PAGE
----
The Nutcracker Comes to Town
by Peter Shelton
Dec 10, 2008 | 671 views | 0 0 comments | 8 8 recommendations | email to a friend | print
VIEW TO THE WEST

Two Sundays ago, I drove up to the Montrose Pavilion for a matinee performance of “The Nutcracker.” This time of year, Tchaikovsky’s beloved fairy-tale ballet is nearly ubiquitous, in danger of stumbling into cliché, like the Grinch or Jimmy Stewart in It’s A Wonderful Life. I have seen “The Nutcracker” in some form probably 40 or 50 times in my life.

And still I had to go; I needed to go. It would be my first “Nutcracker” and first live ballet since my dancer-sister Polly died two years ago.

The Pavilion was packed, sold out. There were dozens of mothers and daughters there. Some of the mothers looked as if they might have been dancers once, or wanted to be. Many of the little girls were obviously taking ballet lessons themselves. There were plenty of old folks, too, and in-betweens.

We had all come to see the amateur company from the Institute of Dancing Arts in Grand Junction, and to hear a live orchestra composed of the Western Slope Sinfonia augmented by 20 music students from the University of Colorado and Denver University. The music soared and the curtain rose on the opulent, 19th-century living room of the fictional Stahlbaum family, decorated to the hilt for Christmas Eve.

I thought back to the lavish New York City Ballet production which runs for something like 22 days and nights around Christmas every year. I saw almost every show one season when Polly was in the corps de ballet of the greatest company in the world and I was a young college grad checking out life in the Big Apple.

As a member of the corps, Polly danced the Waltz of the Flowers in a line with seven or eight other girls. The big solo parts were reserved for principal dancers. If I remember right, the Sugar Plum Fairy and her Cavalier were performed by the sumptuous Patricia McBride and the serious, athletic Edward Villela. Polly was not there yet in terms of grown-up presence and polish, but she had lots of time, and I remember thinking that her musicality and her precise, light touch would make her a soloist one day.

The young dancers from Grand Junction made lots of clomping noises on the stage with their hard toe shoes. For the most part they were too young and green to have developed a quiet mastery. But this is not to say they weren’t good. They were wonderful. And well trained. They danced their hearts out, and some of them had enough talent perhaps to pursue careers beyond the Western Slope.

One young woman in particular – she was the conductor’s daughter – had real potential. She danced the Sugar Plum Fairy (and several other roles; lots of costume changes backstage in a small company). I’d guess she was 15 or 16, about the age Polly was when she left southern California for New York. Like Polly she was lovely, very slender and technically solid. Solid enough to make the fiendishly difficult task of standing on point look almost effortless.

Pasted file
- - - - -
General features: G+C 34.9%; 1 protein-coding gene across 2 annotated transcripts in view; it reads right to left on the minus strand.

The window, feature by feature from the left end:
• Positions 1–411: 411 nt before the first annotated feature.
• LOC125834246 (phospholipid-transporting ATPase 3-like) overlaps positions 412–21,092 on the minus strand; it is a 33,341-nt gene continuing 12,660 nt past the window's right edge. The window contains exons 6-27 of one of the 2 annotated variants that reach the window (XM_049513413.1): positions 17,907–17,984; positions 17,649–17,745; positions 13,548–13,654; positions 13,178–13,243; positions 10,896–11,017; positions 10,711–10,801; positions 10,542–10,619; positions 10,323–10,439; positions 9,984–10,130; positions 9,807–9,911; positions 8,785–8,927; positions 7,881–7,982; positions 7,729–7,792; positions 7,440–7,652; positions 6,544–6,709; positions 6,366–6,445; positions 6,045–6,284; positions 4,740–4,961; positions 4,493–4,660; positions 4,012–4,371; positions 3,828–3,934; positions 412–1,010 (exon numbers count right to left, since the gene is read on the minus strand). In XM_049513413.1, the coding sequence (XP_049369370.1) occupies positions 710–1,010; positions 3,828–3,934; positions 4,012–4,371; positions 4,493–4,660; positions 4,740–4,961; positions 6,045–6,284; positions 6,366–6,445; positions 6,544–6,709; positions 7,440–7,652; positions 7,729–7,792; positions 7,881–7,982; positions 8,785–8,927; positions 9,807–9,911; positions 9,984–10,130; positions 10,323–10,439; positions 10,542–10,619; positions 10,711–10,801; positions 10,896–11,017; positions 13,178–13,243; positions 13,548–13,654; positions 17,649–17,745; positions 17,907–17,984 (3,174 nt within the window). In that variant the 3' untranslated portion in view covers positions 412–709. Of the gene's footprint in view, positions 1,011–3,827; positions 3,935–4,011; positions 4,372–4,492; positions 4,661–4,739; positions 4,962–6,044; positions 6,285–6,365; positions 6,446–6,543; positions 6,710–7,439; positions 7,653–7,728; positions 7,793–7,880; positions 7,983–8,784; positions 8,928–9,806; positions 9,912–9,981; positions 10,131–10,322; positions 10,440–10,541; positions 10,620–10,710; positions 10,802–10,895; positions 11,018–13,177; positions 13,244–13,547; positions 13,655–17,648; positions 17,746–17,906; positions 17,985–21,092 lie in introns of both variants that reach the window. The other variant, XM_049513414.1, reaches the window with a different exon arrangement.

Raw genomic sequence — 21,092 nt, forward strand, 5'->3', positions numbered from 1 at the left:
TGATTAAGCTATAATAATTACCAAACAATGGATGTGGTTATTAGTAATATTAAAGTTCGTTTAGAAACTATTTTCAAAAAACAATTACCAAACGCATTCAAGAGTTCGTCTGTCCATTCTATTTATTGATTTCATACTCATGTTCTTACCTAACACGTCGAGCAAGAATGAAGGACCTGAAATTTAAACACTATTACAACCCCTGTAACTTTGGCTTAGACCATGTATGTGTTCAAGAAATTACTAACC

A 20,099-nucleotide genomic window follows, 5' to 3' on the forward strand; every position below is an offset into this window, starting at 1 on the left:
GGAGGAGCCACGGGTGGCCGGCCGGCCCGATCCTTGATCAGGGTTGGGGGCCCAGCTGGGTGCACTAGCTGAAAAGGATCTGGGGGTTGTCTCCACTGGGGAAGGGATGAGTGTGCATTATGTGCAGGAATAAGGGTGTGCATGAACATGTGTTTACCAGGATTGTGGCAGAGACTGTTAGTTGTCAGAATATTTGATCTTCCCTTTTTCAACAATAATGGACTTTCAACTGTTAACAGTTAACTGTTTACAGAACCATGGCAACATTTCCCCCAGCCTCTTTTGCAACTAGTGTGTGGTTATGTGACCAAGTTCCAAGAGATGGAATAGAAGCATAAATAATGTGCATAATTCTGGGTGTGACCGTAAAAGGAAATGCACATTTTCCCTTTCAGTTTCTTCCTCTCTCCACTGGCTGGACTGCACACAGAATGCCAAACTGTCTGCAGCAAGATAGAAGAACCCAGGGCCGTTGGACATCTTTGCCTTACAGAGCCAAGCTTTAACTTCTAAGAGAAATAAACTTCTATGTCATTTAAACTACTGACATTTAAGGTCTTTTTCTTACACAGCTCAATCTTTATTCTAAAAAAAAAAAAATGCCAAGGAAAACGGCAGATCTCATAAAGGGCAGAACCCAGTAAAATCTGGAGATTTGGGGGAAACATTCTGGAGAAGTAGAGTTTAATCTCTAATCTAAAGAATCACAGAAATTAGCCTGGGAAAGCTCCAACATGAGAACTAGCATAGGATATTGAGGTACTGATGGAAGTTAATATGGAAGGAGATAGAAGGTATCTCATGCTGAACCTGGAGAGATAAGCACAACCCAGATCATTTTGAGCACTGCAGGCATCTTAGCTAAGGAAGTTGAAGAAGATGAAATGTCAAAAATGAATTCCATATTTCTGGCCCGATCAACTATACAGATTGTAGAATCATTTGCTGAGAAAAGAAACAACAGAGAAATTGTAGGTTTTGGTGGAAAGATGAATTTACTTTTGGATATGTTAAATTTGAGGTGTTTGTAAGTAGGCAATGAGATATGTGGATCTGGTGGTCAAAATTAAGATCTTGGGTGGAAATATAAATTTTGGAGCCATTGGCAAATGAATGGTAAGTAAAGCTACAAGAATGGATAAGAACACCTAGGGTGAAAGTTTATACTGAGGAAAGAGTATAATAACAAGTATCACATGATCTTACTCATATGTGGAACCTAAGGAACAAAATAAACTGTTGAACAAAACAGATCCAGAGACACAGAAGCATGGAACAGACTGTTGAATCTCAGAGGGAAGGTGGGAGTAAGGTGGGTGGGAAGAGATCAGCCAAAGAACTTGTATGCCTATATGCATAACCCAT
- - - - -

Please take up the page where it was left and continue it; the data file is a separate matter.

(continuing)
As the music swelled for the grand pas de deux in Act II, tears streamed down my face. The gorgeous music alone could do it. But this afternoon it was the music and the innocence, the inexperience of the young leads that pushed me over the edge.

Tchaikovsky’s slow, building Adagio is one of the sexiest, most grown-up in-love dances ever. George Balanchine’s choreography for his stars at City Ballet was the standard stuck in my memory. Here the Institute’s Diane Revie had contrived simpler steps for her young dancers, but true to the music, the choreography nevertheless mirrored a lot of adult feeling, its solemnity and physical tension.

These were just kids going through the movements, too young to really know the ache and stretch. But they were doing it, the big pas de deux, in front of a full house swept along by some of the most exquisite music ever written.

I was crying because these were the roles Polly dreamed of dancing. She did dance some of them before she left home, when she was a big bird on a little pond, as it were. I remember a star turn in “Swan Lake” when she was still a teenager. But she never got to dance the leads in New York, never danced them with the big company as a grown woman.

In New York, she made it, almost, to the top. She danced for the man she worshipped, the brilliant, dictatorial George Balanchine. But Balanchine never singled her out, never picked her out of the corps de ballet to become a soloist, never chose her to be his muse.

Polly got to dance his choreography, got to dance it to the music of Stravinsky and Ravel and Tchaikovsky. But she was always part of a line of girls and boys, mostly in the background, never in the center in the spotlight. And Balanchine lavished most of his genius on the featured dancers.

In New York, after a few years it all started to come apart, very slowly at first, unnoticed by the rest of us, as Polly began the destructive eating habits that would contribute to her premature death. She had the Sugar Plum Fairy inside her. But she never, by the mysteries of fate and her own demons, got to let her out.
Comments
(0)
Comments-icon Post a Comment
No Comments Yet